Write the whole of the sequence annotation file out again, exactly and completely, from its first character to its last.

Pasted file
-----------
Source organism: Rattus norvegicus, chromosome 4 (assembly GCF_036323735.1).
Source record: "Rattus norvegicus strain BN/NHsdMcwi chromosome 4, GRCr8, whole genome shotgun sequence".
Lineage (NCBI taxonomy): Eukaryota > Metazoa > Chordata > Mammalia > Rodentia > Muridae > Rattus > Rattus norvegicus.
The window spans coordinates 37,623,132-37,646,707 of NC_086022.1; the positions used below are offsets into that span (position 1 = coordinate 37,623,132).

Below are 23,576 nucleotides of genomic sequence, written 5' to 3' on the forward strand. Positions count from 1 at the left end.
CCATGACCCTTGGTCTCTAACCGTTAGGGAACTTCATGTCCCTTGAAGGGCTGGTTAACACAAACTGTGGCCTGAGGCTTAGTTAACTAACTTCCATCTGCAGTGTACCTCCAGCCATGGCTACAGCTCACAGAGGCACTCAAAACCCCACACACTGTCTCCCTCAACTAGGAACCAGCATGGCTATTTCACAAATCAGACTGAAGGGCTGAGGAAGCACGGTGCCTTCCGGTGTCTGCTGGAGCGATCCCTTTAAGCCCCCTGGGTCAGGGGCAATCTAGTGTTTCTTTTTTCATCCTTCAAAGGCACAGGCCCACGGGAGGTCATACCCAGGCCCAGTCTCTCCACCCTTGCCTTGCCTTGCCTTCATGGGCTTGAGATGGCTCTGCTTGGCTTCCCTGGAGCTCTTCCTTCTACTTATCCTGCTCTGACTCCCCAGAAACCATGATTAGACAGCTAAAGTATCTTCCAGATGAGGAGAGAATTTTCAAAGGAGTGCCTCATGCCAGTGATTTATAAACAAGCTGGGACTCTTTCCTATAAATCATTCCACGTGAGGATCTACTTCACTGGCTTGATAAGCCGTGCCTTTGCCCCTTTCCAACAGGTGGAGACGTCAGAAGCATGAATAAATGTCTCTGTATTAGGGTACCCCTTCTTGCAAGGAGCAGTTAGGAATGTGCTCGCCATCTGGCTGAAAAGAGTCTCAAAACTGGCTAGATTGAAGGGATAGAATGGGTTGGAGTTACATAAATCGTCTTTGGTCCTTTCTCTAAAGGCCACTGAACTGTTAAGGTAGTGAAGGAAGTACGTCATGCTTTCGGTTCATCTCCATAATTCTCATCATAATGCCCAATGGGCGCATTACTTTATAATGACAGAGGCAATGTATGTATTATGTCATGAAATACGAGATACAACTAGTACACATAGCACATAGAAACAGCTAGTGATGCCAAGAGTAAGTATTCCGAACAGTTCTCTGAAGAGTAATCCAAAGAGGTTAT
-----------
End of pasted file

Source organism: Rattus norvegicus, chromosome 4 (assembly GCF_036323735.1).
Source record: "Rattus norvegicus strain BN/NHsdMcwi chromosome 4, GRCr8, whole genome shotgun sequence".
Lineage (NCBI taxonomy): Eukaryota > Metazoa > Chordata > Mammalia > Rodentia > Muridae > Rattus > Rattus norvegicus.
The window spans coordinates 37,623,132-37,646,707 of NC_086022.1; the positions used below are offsets into that span (position 1 = coordinate 37,623,132).

Below are 23,576 nucleotides of genomic sequence, written 5' to 3' on the forward strand. Positions count from 1 at the left end.
CCATGACCCTTGGTCTCTAACCGTTAGGGAACTTCATGTCCCTTGAAGGGCTGGTTAACACAAACTGTGGCCTGAGGCTTAGTTAACTAACTTCCATCTGCAGTGTACCTCCAGCCATGGCTACAGCTCACAGAGGCACTCAAAACCCCACACACTGTCTCCCTCAACTAGGAACCAGCATGGCTATTTCACAAATCAGACTGAAGGGCTGAGGAAGCACGGTGCCTTCCGGTGTCTGCTGGAGCGATCCCTTTAAGCCCCCTGGGTCAGGGGCAATCTAGTGTTTCTTTTTTCATCCTTCAAAGGCACAGGCCCACGGGAGGTCATACCCAGGCCCAGTCTCTCCACCCTTGCCTTGCCTTGCCTTCATGGGCTTGAGATGGCTCTGCTTGGCTTCCCTGGAGCTCTTCCTTCTACTTATCCTGCTCTGACTCCCCAGAAACCATGATTAGACAGCTAAAGTATCTTCCAGATGAGGAGAGAATTTTCAAAGGAGTGCCTCATGCCAGTGATTTATAAACAAGCTGGGACTCTTTCCTATAAATCATTCCACGTGAGGATCTACTTCACTGGCTTGATAAGCCGTGCCTTTGCCCCTTTCCAACAGGTGGAGACGTCAGAAGCATGAATAAATGTCTCTGTATTAGGGTACCCCTTCTTGCAAGGAGCAGTTAGGAATGTGCTCGCCATCTGGCTGAAAAGAGTCTCAAAACTGGCTAGATTGAAGGGATAGAATGGGTTGGAGTTACATAAATCGTCTTTGGTCCTTTCTCTAAAGGCCACTGAACTGTTAAGGTAGTGAAGGAAGTACGTCATGCTTTCGGTTCATCTCCATAATTCTCATCATAATGCCCAATGGGCGCATTACTTTATAATGACAGAGGCAATGTATGTATTATGTCATGAAATACGAGATACAACTAGTACACATAGCACATAGAAACAGCTAGTGATGCCAAGAGTAAGTATTCCGAACAGTTCTCTGAAGAGTAATCCAAAGAGGTTAT